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Down by the Riverside

        Ain't goin study war no more
        Ain't goin study war no more
        Ain't goin study war no more

During the time Daddy was becoming Dad,
the armies and armies of green plastic soldiers
went on with their wars, my empire of the private
grown. Walter Cronkite tallied each day's casualties,
and my soldiers named themselves Americans or Viet Cong;
they zipped themselves up in long full bags or lay about
without their arms and legs. My soldiers bloodied themselves
with our garden's mud, and they did so under orders
from the eight-year-old sergeant whose father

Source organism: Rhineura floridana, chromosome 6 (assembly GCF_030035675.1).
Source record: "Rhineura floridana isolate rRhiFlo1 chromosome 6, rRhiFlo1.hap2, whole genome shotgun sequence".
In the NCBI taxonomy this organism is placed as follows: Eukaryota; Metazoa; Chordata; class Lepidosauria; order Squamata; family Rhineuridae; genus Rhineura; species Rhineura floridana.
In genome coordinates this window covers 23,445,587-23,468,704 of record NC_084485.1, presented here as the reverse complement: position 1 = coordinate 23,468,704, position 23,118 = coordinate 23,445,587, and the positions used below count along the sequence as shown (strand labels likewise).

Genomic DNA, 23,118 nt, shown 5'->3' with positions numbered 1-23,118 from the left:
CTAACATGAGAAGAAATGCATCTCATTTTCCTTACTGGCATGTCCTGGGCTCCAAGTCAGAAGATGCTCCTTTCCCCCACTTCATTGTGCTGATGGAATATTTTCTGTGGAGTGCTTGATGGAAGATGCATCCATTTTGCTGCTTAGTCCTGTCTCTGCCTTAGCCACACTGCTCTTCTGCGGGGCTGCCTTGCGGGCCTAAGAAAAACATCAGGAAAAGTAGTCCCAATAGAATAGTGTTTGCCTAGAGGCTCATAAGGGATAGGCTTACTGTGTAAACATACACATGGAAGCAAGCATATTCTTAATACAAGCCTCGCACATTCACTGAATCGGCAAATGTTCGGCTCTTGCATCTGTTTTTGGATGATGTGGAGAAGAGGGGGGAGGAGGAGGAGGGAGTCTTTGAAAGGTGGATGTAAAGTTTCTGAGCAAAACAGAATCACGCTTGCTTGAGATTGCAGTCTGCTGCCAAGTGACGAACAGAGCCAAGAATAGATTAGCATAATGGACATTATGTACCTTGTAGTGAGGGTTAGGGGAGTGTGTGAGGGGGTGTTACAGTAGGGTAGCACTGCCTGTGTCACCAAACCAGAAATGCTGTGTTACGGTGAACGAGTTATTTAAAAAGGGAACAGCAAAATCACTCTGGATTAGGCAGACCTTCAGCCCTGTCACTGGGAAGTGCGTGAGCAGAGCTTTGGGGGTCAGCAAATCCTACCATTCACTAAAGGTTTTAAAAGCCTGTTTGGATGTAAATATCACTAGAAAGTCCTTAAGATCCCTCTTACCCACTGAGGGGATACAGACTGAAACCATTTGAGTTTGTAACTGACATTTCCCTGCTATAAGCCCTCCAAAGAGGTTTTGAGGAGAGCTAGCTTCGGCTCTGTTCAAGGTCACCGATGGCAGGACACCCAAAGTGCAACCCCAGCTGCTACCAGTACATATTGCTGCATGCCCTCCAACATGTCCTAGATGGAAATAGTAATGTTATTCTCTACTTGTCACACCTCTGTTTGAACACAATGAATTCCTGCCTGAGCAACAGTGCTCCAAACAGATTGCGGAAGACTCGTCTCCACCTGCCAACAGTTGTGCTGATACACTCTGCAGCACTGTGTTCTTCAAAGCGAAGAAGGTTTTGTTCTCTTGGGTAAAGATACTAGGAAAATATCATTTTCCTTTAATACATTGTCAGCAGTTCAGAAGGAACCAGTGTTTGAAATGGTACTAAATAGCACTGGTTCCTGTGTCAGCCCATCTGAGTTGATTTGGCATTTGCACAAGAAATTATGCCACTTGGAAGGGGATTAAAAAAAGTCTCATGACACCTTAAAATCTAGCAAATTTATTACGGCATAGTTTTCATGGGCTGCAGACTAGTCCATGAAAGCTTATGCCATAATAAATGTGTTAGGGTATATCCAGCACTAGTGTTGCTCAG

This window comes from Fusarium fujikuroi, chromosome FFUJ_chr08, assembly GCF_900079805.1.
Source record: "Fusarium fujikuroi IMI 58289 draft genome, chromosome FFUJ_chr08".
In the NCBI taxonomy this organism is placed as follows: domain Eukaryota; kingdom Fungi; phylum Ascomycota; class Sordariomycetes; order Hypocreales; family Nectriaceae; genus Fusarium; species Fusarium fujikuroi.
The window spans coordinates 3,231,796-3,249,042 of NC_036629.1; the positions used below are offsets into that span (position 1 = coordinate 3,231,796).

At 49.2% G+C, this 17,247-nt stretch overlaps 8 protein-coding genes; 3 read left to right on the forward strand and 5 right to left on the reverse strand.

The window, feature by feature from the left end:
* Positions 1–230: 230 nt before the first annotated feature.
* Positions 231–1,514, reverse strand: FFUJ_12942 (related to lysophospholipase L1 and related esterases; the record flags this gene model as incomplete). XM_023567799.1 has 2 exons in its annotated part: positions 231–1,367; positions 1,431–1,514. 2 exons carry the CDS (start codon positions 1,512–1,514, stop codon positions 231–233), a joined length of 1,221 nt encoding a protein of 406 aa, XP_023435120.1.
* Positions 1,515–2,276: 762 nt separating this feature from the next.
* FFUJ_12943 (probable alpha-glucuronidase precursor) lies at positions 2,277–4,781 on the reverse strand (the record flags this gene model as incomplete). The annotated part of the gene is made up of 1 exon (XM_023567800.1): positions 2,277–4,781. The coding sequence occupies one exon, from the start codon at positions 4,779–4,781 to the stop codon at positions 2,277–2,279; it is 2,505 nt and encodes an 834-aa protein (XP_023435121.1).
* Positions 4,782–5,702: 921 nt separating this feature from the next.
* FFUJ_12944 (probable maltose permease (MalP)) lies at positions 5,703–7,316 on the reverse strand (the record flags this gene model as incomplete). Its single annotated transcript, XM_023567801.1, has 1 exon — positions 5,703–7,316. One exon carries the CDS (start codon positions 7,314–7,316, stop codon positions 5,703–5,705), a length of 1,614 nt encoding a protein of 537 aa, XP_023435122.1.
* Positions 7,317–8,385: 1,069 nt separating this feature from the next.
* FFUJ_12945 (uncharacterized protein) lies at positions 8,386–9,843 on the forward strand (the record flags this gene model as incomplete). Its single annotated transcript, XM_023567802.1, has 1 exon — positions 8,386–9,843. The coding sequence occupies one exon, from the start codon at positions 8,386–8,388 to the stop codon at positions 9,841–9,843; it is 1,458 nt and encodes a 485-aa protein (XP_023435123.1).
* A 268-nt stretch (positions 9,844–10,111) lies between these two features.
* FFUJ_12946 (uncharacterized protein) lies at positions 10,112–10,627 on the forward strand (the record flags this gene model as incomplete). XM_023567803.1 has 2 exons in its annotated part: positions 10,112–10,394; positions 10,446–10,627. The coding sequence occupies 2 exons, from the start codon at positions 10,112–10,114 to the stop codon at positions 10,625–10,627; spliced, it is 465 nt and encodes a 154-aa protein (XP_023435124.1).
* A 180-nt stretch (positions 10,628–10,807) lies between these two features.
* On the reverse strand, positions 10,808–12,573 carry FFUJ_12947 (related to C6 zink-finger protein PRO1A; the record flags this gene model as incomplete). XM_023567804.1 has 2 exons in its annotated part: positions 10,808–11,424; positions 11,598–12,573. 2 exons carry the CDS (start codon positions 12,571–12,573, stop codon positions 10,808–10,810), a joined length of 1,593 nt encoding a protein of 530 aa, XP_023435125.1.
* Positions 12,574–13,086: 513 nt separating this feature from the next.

had not been home in months.

And since I had not seen him,
even in the crowds laughing at Bob Hope jokes,
a new crowd each new place, I commanded
that the Army needed chaplains more than sergeants,
and the next Sunday I joined church, begged God
to help me lay down burdens and bring Dad home;
and that day I baptized each of my soldiers
in large garden puddles, blessed the crowd of them at
attention, and studied them not once more.

Written by Forrest Hamer


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